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"Are you counting me?" Addressing the challenge of estimating vulnerable populations in South Asia

Regional workshop seeks to strengthen national reporting on HIV

April 3, Colombo - How does a national HIV programme accurately estimate the size of high risk, vulnerable and hard-to-reach populations such as men who have sex with men and transgender persons? The question has long challenged government health authorities as well as community-based organisations and advocates that support surveillance and data collection in countries with populations huge and small alike.

The South Asia Regional Men who have Sex with Men (MSM) Size Estimation Workshop is bringing together over 40 participants responsible for size estimation activities from Afghanistan, Bangladesh, Bhutan, India, Nepal, Pakistan and Sri Lanka; and additional resource persons from Viet Nam, Bangladesh, India, and Sudan. Participants collectively represent government, academia, civil society and the United Nations system. The workshop has been organized by the United Nations Development Programme Asia-Pacific Regional Centre (UNDP APRC) and the Joint United Nations Programme on HIV/AIDS Asia-Pacific Regional Support Team (UNAIDS RST).

HIV figures continue to rise rapidly among MSM and transgender communities in the region. In India, HIV prevalence for MSM is estimated at 7.3 percent, more than 20 times higher than that of the general population. In Nepal, it's 3.8 percent and for Sri Lanka 0.5 percent -- also significantly higher than general population estimates. There are few countries with data on transgender persons; but where it exists, HIV infections are disproportionately high.

"At a time of rising HIV infection, it's essential to get the estimation of vulnerable populations as accurate as possible to design and fund truly effective prevention, treatment and care programmes," noted Edmund Settle, HIV Policy Specialist, UNDP APRC. "As the recent UNESCAP High Level Meeting on HIV noted just two months ago, the Asia-Pacific region including South Asia has seen impressive gains in addressing HIV, but the epidemic among these two key populations is still outpacing the response."

A key aspect of successful mapping is the active involvement of the communities themselves in helping count their own numbers and feeding that information into an increasingly deeper pool of data, which in turn better equips policy strategists and planners. This is exactly the sort of capacity building and community strengthening Project DIVA - the South Asia Multi-country Global Fund grant - should encourage.

"The sharing and learning from real country experiences planned at this workshop is so important for fostering South-South technical cooperation and assistance," said Amala Reddy, Regional Programme Advisor, Strategic Information, UNAIDS RST. "Workshop participants have, or will be, supporting national size estimation activities technically, with the close involvement of a number of community-based partners."

Stigma and discrimination stemming from hostile socio-cultural environments have long pushed MSM and transgender persons, already all but invisible communities across much of this region, further to the margins of society. But there are innovative ways to attempt a more accurate count. As countries such as India increase the number of HIV surveillance sites for these communities, and outreach services for prevention and care are strengthened, a clearer picture is emerging, enhanced by increasingly sophisticated mathematical modeling and extrapolation.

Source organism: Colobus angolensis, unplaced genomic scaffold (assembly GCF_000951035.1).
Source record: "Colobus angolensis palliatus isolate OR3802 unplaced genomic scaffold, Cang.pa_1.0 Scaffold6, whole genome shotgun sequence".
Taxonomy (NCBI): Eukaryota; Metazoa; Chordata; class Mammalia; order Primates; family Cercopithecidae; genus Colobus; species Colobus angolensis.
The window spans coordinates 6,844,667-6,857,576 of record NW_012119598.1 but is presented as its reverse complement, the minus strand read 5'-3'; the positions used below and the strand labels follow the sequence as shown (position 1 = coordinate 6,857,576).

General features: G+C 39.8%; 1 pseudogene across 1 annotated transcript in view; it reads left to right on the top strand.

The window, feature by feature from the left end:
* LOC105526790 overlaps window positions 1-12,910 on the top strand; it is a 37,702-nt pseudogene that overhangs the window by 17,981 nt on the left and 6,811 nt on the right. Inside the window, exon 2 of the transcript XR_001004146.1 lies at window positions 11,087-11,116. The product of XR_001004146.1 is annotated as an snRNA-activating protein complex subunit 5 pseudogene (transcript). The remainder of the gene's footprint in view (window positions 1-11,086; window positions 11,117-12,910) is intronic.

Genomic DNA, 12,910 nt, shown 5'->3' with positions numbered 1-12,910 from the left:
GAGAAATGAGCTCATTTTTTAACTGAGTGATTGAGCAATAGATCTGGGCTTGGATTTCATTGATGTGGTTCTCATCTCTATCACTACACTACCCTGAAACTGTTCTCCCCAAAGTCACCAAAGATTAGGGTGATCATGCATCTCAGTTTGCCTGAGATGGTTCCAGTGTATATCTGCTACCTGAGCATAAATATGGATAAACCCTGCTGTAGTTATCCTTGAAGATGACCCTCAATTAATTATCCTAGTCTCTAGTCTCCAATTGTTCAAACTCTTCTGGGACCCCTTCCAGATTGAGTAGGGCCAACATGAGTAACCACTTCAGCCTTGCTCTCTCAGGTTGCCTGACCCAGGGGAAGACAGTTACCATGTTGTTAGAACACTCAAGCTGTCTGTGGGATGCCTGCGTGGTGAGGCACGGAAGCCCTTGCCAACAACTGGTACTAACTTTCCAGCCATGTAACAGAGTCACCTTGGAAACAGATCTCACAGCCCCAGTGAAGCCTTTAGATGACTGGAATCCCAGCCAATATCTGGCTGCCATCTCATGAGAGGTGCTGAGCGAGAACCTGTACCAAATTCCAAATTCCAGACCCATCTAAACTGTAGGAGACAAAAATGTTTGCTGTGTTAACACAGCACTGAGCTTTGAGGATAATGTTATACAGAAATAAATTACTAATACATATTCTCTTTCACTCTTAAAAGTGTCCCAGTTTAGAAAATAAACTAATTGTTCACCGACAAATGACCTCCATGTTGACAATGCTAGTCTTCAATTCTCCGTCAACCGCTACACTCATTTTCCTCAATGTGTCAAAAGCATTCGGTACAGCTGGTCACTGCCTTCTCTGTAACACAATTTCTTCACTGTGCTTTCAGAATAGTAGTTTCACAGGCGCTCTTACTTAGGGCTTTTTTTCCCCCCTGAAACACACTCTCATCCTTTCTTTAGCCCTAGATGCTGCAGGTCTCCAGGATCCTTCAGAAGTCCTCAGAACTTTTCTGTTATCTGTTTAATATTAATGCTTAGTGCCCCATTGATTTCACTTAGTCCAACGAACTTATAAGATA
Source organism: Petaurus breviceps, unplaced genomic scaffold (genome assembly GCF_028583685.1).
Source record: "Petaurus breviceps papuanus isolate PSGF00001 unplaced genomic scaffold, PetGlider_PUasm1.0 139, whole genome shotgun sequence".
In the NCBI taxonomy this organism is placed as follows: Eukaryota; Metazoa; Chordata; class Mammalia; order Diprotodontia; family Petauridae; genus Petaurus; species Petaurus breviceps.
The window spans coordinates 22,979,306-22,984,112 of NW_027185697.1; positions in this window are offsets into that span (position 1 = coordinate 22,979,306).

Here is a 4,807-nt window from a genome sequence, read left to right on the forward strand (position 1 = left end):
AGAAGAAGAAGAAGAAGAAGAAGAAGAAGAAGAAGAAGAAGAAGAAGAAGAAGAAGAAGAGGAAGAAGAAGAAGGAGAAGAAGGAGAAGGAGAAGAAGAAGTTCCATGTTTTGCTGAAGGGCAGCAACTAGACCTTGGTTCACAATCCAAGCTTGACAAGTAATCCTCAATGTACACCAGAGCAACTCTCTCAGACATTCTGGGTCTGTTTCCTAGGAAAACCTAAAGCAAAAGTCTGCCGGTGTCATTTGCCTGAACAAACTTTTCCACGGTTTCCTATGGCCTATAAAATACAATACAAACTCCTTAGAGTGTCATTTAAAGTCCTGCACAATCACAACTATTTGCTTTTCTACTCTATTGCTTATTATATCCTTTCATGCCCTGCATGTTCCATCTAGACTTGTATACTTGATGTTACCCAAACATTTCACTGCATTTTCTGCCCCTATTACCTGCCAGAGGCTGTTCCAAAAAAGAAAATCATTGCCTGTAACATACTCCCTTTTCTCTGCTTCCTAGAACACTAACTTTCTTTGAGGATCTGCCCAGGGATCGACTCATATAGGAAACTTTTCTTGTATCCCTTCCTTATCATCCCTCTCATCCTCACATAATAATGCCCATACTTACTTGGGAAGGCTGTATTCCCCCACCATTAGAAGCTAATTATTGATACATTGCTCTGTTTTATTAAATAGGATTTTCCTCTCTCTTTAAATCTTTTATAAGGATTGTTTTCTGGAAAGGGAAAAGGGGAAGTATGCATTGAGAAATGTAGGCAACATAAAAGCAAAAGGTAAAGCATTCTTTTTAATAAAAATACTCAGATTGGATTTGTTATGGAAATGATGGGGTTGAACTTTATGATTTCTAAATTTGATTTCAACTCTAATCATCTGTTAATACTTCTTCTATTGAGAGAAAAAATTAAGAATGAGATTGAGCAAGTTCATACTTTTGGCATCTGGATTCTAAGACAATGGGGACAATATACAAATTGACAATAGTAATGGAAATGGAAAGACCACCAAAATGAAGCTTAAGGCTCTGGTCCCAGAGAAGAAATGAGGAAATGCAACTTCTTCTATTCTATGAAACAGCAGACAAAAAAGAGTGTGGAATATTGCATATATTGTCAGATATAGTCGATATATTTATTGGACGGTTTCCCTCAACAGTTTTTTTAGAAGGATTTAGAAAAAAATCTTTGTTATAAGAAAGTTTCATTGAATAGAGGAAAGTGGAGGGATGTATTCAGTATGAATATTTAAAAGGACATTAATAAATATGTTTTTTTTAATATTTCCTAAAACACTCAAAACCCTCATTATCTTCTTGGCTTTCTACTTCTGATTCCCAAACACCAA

After country experiences on national size estimation activities are reviewed and shared at the workshop, and national participants are updated on current models and methodologies with a focus on analyzing data, the aim is then to develop country-specific action plans to be integrated into the upcoming Phase II programming of the South Asia Multi-country Global Fund grant.

"The significance of this process cannot be underestimated " said Shivananda Khan, Chief Executive of Naz Foundation International, a regional partner within the South Asia Multi-country Global Fund grant. "Improving national reporting will provide quality strategies to shape MSM and transgender-related HIV programming; ultimately containing and hopefully reversing the epidemic among our communities. To the question 'Am I being counted?' we will endeavor to answer, at long last, with a resounding "Yes.'"


The South Asia Regional MSM and Transgender Size Estimation Workshop, "Strengthening National Reporting on HIV among MSM and Transgender Persons," has been organised under Project DIVA ("Diversity in Action, Supporting Communities, Reducing Vulnerabilities"). This Global Fund Round 9 programme aims to support in-country MSM and transgender community systems strengthening, engage in policy advocacy initiatives, and strengthen strategic information on HIV-related issues of these highly marginalized populations. Population Services International (PSI) Nepal is the Principal Recipient and Naz Foundation International (NFI) is the regional partner. UNDP Asia-Pacific Regional Centre is the regional technical assistance provider.

For more on Project DIVA, please visit knowledge_centre/NFI%20publications/NFI%20brochures/ NFI+DIVA_Brochure%2022-11-11%20.pdf

Media contact:
Edmund Settle
HIV Policy Specialist
UNDP Asia-Pacific Regional Centre
Tel: +66 818 369 300

Beth Magne-Watts
Regional Communications Adviser
UNAIDS Regional Support Team
Tel +66 2 680 4127

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